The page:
Please use this identifier to cite or link to this item: http://ahro.austin.org.au/austinjspui/handle/1/16136
Title: Hodgkin lymphoma: an Australian experience of ABVD chemotherapy in the modern era
Authors: Jalali, Azim;Ha, Francis J;Chong, Geoff;Grigg, Andrew P;Mckendrick, Joe;Schwarer, Anthony P;Doig, Rowan;Hamid, Anis;Hawkes, Eliza A
Issue Date: Apr-2016
EDate: 2016-04
Citation: Annals of Hematology 2016; 95(5): 809-816
Abstract: Approximately 560 new cases of Hodgkin lymphoma (HL) are diagnosed annually in Australia. Standard first-line therapy is ABVD (doxorubicin, bleomycin, vinblastine, dacarbazine). It is unknown how survival outcomes in patients receiving ABVD in current clinical practice, with routine positron emission tomography (PET) imaging and modern supportive measures, compare with results from published trials. This is a retrospective multi-centre study of patients with previously untreated HL between November 1999 and December 2014 receiving ABVD induction. Baseline characteristics, treatment details, toxicity and outcome data were collected from hospital records. The primary endpoint was overall survival (OS). Secondary endpoints included overall response rate (ORR), progression-free survival (PFS), response to treatment and toxicity. One hundred and eighty-nine eligible patients were identified. Median age was 32 years (range 17-79). Nodular-sclerosing HL was the most common subtype (78 %), 44 % had B symptoms and 11 % had marrow involvement. Median number of cycles of ABVD administered was 6 (range 3-8). Eighteen patients (11 %) had dose delay, 21 (13 %) had dose reductions and 11 (8 %) had both. The ORR, defined predominantly by PET scan, was 96 % (CR 89 %). Five-year OS and PFS were 93 and 84 %, respectively in early disease (stage I-IIA) and 89 and 63 % in advanced disease (stage IIB, III and IV). No poor prognostic factors were identified on multivariate testing. The most common grade 3/4 toxicity was neutropenia (53 %). Our study confirms the excellent prognosis and manageable toxicity in HL patients receiving ABVD in phase III studies are reflected in patients treated in routine clinical practice in the modern era.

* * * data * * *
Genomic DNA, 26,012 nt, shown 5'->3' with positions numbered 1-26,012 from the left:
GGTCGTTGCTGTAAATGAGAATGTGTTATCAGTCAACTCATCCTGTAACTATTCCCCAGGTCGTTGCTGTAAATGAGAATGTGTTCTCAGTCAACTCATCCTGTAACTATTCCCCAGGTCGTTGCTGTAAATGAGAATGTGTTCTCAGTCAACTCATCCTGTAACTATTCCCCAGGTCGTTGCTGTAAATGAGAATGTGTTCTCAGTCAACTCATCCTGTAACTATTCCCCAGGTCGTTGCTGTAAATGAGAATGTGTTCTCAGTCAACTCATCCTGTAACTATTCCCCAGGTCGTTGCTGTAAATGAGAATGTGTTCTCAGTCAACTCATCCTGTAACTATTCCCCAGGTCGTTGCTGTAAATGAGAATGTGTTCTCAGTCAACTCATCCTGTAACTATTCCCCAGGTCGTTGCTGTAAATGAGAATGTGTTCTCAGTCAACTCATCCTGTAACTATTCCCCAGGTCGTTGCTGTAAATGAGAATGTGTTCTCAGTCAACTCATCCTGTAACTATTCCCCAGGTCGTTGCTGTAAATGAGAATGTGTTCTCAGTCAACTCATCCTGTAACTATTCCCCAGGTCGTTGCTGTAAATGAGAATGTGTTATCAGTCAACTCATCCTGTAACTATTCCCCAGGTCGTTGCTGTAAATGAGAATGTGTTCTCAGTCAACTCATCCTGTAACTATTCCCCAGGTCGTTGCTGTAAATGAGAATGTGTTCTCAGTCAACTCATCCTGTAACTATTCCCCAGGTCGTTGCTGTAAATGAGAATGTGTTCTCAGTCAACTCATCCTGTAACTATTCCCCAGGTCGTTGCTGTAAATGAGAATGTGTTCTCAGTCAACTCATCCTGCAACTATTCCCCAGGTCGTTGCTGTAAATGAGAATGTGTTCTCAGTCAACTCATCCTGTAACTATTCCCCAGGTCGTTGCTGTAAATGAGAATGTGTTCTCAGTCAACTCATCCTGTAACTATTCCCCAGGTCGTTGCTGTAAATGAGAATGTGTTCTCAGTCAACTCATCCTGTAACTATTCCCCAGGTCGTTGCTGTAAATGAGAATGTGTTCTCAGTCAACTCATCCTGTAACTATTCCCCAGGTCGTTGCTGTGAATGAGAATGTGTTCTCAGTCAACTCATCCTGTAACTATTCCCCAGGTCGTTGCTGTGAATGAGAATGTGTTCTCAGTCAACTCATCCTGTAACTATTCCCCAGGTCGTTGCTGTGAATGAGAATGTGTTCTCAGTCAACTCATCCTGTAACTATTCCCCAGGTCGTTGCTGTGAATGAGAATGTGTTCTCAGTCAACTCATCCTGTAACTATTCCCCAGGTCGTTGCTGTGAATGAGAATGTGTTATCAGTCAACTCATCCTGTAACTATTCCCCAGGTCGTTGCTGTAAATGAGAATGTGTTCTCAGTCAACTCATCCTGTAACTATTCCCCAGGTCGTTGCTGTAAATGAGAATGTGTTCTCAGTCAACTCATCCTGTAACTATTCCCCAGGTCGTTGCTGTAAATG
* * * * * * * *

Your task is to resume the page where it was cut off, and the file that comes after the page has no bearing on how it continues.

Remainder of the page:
URI: http://ahro.austin.org.au/austinjspui/handle/1/16136
DOI: 10.1007/s00277-016-2611
PubMed URL: http://www.ncbi.nlm.nih.gov/pubmed/26878861
Type: Journal Article
Subjects: ABVD
Chemotherapy
Hodgkin lymphoma
Survival
Toxicity
Appears in Collections:Journal articles

Files in This Item:
There are no files associated with this item.


Items in AHRO are protected by copyright, with all rights reserved, unless otherwise indicated.